Kinda like the catering box lid from your FedEx days Lou?
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  23. #23

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    Good to hear of so many paper chart users. I like to keep it simple especially when I fly the J-3. Just earplugs and no electronics and the paper chart. We need to preserve fundamentals and show “the children of GPS” we can still fly some where without a TV in their face. My Super Cub has a Garmin 496 and the paper chart.
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  24. #24

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    I use my garmin 795, I do carry charts for whatever part of the country I am flying. Mostly because my wife like to follow with them as we fly. I have had to use them once when I lost power on a flight home from the Brooks Range.
    DENNY
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  25. #25
    BC12D-4-85's Avatar
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    Paper and plastic. Sort of memorized Alaska a few years ago but the non-terrain numbers change.

    Still have some Navy silk handkerchief charts my dad had during WWII flying PBY's in Melanesia - New Guinea, Solomon Islands, and New Hebrides now Vanatu. Easy to fold for a pocket and durable.

    Gary
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  26. #26
    OldCuby's Avatar
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    Used to subscribe to Duracharts until they went belly up. They have nice grade paper that's hard to tear. I've kept all of them that cover most areas I fly. My primary baby is an Aera 660. But Avare is installed on my Android phone and tablet. But I always keep an old Sectional handy, including a TAC while flying thru the Wash., DC SFRA.

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  27. #27

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    I use Avare 100% of the time. First used it on my droid phone and then later purchased a $129.00 (on sale) Samsung pad A at Costco. Use that on an old salvaged yoke mount for the bigger screen. All free and updated automatically by wifi at home. Even if the GPS system quits the pad still has the sectionals on it. Got it on wifes phone and the new pad a I got her for Christmas It eats batteries so I purchased a $60 Costco backup USB battery for longer flights. Generally have 4 devices running in the plane at a time so I don't worry about not having access to a sectional at any point.

    Pilots come in where I work and describe how excited they are with their Iphone/foreflight stuff and I have not heard of any real world advantage that it has over the free Avare? Most have no knowledge of Avare.

    I still carry out of date paper charts for some reason?
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  28. #28
    Bill.Brine's Avatar
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    Paper Charts

    ForeFlight on the iPhone, iPad and desktop.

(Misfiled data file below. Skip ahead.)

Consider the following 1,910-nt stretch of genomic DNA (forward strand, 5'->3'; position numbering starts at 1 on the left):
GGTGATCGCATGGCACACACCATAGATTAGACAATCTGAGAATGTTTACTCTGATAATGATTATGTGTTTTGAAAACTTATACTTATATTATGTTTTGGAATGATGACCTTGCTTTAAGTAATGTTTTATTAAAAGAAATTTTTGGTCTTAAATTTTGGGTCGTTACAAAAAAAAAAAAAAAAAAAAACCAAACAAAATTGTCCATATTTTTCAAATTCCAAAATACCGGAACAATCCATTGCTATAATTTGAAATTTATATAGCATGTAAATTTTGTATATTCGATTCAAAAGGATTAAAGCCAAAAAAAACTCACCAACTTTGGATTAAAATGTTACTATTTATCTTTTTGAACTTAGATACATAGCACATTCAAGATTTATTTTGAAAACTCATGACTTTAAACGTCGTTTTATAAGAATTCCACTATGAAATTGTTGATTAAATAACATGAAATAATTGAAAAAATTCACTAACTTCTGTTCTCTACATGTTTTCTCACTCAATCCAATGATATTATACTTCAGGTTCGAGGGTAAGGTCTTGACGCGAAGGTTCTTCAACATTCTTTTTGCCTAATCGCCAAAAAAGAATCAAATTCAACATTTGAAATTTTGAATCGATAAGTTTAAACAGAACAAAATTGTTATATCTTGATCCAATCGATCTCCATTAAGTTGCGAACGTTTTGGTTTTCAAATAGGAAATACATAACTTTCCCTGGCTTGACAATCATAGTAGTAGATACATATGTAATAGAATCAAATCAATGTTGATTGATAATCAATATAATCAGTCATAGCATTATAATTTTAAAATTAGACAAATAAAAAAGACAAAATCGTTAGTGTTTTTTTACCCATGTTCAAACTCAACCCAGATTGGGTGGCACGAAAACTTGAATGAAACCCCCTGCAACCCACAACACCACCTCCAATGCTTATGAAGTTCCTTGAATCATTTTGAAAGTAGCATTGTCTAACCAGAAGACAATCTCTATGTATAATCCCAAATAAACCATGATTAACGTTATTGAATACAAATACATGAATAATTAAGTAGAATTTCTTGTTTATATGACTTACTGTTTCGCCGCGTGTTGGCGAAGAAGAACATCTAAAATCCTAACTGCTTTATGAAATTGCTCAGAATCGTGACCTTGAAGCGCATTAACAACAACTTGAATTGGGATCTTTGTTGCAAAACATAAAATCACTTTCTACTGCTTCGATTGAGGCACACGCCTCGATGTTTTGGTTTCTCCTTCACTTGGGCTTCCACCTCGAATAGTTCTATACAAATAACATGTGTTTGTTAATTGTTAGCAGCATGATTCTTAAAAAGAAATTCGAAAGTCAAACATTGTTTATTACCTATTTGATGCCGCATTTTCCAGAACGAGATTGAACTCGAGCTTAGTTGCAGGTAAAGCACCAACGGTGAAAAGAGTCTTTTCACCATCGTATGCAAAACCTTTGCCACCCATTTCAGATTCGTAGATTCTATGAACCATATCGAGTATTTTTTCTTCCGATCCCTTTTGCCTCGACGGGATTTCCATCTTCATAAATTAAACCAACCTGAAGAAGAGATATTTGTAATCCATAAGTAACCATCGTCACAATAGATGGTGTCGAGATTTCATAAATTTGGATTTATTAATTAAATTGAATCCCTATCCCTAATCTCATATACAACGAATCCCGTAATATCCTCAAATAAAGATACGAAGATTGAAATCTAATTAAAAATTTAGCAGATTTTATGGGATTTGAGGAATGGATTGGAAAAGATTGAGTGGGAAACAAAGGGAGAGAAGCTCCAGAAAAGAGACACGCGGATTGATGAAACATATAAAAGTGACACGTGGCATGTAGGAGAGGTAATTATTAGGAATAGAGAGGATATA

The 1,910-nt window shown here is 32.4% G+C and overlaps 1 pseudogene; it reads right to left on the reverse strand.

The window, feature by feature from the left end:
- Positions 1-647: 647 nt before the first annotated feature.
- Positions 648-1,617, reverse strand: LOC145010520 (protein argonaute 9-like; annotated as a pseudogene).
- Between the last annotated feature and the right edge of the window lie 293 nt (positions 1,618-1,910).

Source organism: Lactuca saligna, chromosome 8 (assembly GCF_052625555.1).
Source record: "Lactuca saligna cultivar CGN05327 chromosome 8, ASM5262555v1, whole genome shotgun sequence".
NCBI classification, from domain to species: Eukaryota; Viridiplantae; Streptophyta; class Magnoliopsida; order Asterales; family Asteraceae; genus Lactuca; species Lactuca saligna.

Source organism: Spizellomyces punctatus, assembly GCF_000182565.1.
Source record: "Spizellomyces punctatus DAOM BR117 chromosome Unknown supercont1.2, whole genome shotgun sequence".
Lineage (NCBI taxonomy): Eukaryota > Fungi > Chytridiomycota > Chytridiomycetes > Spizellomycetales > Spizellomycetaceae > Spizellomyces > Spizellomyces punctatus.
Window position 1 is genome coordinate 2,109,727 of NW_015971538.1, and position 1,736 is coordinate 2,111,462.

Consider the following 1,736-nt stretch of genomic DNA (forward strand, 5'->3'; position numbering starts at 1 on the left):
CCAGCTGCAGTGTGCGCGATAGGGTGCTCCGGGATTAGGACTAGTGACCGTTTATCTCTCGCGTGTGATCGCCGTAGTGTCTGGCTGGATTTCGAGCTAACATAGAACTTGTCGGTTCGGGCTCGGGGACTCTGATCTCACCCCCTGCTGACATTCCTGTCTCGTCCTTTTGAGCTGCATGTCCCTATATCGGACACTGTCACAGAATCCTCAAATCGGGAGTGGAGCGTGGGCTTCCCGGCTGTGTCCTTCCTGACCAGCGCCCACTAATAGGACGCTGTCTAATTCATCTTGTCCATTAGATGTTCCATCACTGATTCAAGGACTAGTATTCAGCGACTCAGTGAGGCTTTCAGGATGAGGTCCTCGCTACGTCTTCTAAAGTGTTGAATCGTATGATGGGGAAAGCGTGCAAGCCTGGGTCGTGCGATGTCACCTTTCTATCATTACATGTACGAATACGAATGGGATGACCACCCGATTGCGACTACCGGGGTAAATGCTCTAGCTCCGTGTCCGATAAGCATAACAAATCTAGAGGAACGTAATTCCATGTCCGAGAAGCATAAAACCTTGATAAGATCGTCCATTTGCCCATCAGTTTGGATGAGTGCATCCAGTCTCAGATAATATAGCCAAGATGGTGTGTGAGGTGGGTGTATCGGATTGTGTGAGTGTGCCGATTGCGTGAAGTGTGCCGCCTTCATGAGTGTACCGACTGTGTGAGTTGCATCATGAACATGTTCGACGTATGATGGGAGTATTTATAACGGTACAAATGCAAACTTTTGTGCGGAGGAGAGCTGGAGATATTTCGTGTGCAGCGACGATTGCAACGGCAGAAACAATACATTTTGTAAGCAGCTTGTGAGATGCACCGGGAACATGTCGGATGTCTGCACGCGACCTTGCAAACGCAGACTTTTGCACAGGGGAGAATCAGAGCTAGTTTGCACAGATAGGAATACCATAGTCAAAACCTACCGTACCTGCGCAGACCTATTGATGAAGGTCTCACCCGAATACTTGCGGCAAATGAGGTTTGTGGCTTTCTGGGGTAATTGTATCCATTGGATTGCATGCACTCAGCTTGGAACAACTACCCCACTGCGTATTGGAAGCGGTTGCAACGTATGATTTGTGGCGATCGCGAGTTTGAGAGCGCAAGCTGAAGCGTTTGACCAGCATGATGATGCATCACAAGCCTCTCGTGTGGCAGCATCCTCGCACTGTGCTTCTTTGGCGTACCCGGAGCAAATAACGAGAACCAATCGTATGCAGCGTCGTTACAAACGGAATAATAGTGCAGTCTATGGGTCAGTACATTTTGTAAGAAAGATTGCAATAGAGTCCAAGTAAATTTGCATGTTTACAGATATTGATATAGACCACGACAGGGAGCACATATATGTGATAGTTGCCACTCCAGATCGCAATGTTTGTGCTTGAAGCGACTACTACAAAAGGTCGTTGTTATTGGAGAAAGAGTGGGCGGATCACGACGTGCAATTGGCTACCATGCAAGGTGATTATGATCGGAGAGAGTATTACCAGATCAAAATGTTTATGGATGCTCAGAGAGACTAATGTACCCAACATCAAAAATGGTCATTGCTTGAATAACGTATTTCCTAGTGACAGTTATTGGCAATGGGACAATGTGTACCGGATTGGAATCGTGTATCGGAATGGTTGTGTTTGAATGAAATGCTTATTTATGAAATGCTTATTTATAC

For many years reading paper charts was one the joys in my life. Lay them out on a table to study then flip and fold while flying. I may be crazy but I enjoyed it.
    Now I get a different joy by toggling between sectional view, satellite images and topo view while exploring on the desktop.



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  29. #29
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    Anyone observe anomalies related to the GPS outage/interference warnings that get published by faasafety.gov? They published 4 in Jan. so far. Might be another reason to keep an old chart handy.

  30. #30

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    If I put my iPad or iPhone into airplane mode (no GPS) I can still view my charts.

  31. #31
    cubdriver2's Avatar
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    Quote Originally Posted by Barnstormer View Post
    I haven't had a paper chart since Foreflight came on the market. I'm a Garmin Pilot guy now as their VFR Map has better resolution then Foreflight, and Garmin's Smart Airspace is well....smarter. I do still have Foreflight for fuel prices in Canada and Hotel/Restaurant distance from airports and their contact info. But next time my Foreflight subscription is up for renewal I'll drop it.

    For you paper chart aficionados try and find my airport, 04AA, on the Anchorage sectional. It was approved on 9/26/2017 and shortly after in both Garmin Pilot's and Foreflight's database so shows up on all their maps, but still isn't on the Anchorage sectional almost four months later. Of course paper charts can be used to help start a fire, but that's the only use I see for them.
    Phil, we can find you on a chart if you give us a Lat/Lon. One more plus for paper, try wiping your butt with a pad if you have an unexpected grumbling in your stomach.

    Glenn
    "Optimism is going after Moby Dick in a rowboat and taking the tartar sauce with you!"
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  32. #32
    Farmboy's Avatar
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    Quote Originally Posted by stewartb View Post
    If I put my iPad or iPhone into airplane mode (no GPS) I can still view my charts.